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Monday, June 11, 2007

Chijmes and Raffles Hotel, Singapore


The Chijmes ('chimes') and the Raffles Hotel are two popular landmarks in Singapore. We visited both places to learn more about its history over the course of the walking curiosity of my brother and I around Singapore on the second day of our 5 day visit.

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Chijmes was first used as a Catholic convent called as the Convent of the Holy Infant Jesus (CHIJ). Four French nuns who arrived in Singapore in 1852 used the complex's Caldwell House which was constructed in 1840, to set up the Catholic convent school in 1854. The vast complex presents a mixture of Neoclassical and Gothic style brought upon by the distinct features of the Caldwell House, which was designed by Gregory Coleman - an Irish Architect who designed many buildings in Singapore in the aftermath of its founding by Sir Stamford Raffles in 1819, and the Gothic-themed chapel designed by Father Charles Benedict Nain which was completed in 1904.

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The convent ceased operation and held its last religious service in 1983. The place was abandoned and consecrated until  a five year conservation and face lifting of the place was implemented. Present day, the old convent school has now become a place filled with food retail and beverage outlets, courtyards, covered walkways, a garden and a place known for its unique ambiance. Both the Caldwell House and the Convent of the Holy Infant Jesus Chapel were declared as national monument in 1990.

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The courtyard where special events can be held are spacious. The high beams and front facade projects some similarities with buildings found in India, no wonder since both Singapore and India were once colonized by the British and the architectural designs of both countries were drawn by British and Irish architects and engineers during the time of both nation's tenure as part of the British Empire.

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We had a fun time spending a couple of hours at Chijmes, reading about its history back from the old days of British rule until its transformation to a commercial and historical landmark of today. Our walk then took us to another known Singapore landmark, the Raffles Hotel.

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Raffles Hotel is a colonial styled hotel in Singapore which was constructed in late 1887 by the four Sarkies Brothers who were of Armenian descent and was named after the founder of Singapore, Sir Stamford Raffles. It is one of the most popular hotels in the world and is known for its lavish decoration, royalty-like accommodation and has a scenic garden and courtyard as well as a Victorian-styled theater.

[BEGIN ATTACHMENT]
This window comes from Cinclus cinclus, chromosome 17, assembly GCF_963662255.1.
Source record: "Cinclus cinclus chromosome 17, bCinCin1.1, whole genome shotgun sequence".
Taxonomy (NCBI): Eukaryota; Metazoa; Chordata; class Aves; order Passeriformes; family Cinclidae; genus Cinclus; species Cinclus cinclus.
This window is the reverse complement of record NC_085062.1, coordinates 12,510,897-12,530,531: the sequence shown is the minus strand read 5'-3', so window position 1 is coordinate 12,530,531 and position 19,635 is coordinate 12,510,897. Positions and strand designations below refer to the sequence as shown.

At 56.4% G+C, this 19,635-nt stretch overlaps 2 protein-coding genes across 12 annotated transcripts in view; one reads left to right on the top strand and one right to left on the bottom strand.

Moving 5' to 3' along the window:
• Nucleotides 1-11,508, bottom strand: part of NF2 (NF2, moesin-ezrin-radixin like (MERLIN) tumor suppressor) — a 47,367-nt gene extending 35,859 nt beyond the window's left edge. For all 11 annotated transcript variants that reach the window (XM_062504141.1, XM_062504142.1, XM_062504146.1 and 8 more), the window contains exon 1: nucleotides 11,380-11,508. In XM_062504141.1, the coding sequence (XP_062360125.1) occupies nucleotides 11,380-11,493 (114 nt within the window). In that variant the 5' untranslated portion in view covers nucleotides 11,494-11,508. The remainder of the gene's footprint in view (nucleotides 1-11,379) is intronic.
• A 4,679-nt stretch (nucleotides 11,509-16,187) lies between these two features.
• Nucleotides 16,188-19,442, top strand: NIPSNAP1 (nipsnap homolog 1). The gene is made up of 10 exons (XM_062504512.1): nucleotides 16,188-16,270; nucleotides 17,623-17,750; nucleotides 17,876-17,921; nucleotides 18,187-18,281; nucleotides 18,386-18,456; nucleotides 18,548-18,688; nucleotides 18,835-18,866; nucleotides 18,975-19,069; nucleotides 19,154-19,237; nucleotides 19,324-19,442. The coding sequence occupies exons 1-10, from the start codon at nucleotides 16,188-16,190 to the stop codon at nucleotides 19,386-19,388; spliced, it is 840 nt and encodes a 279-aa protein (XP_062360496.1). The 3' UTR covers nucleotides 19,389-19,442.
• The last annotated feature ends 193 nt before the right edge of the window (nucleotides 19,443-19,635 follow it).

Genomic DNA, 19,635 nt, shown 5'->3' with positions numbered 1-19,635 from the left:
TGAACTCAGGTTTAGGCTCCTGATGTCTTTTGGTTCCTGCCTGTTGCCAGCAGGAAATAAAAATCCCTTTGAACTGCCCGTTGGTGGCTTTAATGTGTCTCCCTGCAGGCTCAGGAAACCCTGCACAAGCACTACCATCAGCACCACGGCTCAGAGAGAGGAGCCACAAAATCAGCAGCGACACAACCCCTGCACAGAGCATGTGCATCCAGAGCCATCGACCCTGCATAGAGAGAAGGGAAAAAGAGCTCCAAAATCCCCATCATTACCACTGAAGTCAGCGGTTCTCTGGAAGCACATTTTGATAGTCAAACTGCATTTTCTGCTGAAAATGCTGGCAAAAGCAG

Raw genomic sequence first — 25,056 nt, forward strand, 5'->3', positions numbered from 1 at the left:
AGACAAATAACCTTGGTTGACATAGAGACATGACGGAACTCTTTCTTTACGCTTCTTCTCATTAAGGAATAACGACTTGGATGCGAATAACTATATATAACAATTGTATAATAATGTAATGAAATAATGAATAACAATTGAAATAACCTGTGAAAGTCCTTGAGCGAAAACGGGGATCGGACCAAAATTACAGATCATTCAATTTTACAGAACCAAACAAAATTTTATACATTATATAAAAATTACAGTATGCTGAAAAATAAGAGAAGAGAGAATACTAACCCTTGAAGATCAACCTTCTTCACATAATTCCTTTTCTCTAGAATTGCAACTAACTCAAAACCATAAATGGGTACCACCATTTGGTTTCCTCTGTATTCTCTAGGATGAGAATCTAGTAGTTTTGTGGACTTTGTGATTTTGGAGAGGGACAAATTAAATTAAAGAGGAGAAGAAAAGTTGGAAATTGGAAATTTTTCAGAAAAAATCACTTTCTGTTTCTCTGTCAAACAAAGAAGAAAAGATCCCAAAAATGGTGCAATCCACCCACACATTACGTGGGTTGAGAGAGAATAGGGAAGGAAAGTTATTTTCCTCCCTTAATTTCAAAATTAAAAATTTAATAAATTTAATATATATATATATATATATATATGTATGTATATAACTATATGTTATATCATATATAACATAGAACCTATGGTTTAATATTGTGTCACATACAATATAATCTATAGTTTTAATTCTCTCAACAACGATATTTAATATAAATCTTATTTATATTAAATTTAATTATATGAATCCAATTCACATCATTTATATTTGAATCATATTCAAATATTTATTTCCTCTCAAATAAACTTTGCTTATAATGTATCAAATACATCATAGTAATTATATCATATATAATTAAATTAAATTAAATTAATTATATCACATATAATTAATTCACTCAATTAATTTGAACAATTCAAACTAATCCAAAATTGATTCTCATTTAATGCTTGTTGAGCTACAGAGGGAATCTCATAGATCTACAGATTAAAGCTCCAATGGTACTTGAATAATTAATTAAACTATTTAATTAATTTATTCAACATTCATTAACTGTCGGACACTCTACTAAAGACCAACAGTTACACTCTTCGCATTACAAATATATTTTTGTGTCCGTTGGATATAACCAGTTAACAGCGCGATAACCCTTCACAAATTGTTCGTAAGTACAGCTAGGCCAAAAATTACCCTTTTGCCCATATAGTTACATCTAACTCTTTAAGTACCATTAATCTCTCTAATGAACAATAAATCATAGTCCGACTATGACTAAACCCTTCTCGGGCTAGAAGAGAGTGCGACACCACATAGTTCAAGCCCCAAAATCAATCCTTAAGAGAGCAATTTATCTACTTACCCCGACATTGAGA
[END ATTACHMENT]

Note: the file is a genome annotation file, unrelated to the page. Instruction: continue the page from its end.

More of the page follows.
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The hotel was used by the Japanese during world war II and was renamed to "Syonan Ryokan" and after the war was used for a short time as a base for transporting prisoners of war. The hotel continued operation a few years after the war and was declared as a national monument in 1987.

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We took a few pictures around the hotel, tried to order drinks but found out it was rather expensive for a bunch of thrift drifters like us, so we just hang around for a bit and pretended what it was like to stay in a hotel like this. The rooms I think ranges from 400 Singaporean Dollars to as high as 4,000 SG $. Unless you got aplenty of cash to burn, then your only option is to drop by Raffles hotel without checking in haha.

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We took our late lunch on a small cafeteria a mere walking distance from the Raffles Hotel, where the two cafeteria servants were Filipinos. I remember one of them telling us that we're lucky because we're in Singapore just to travel. I felt a bit of guilt finding out that theirs was for the long haul as OFW's and they really miss their families back home. However, they are happy to see us and we're happy to see them and we all wished each other the best. They in fact told us not to miss Sentosa Island, which we visited the next day.


Other facts about Raffles Hotel: (from wikipedia):

  • Raffles Hotel is reputedly where the sole surviving wild tiger in Singapore was shot and made extinct. Some stories place this event in the Long Bar. Raffles itself claims the tiger had escaped from enclosure at a nearby "native show" and chased underneath the hotel's Bar & Billiard Room (a raised structure) and shot to death there on August 13, 1902.
  • Raffles is where the Singapore Sling was invented. The cocktail was invented by bartender Ngiam Tong Boon between 1910 and 1915.
  • Raffles is the setting for Murakami Ryu's novel and film titled, Raffles Hotel. The film was shot on location.
  • The site of the hotel was originally the location of the oldest girls' school in Singapore (1842), now called St. Margaret's. It was founded by Maria (Tarn) Dyer, the missionary wife of Samuel Dyer.
  • The hotel was featured as a Japanese stronghold in Medal of Honor: Rising Sun.
  • Raffles Hotel was the subject of Paul O'Grady's Orient for Carlton Television.
  • The hotel featured in episodes of the BBC's Tenko.
  • Long Bar is featured in Peace Arch Entertainment's "UberGuide" television travel series as one of the top ten bars in the world.

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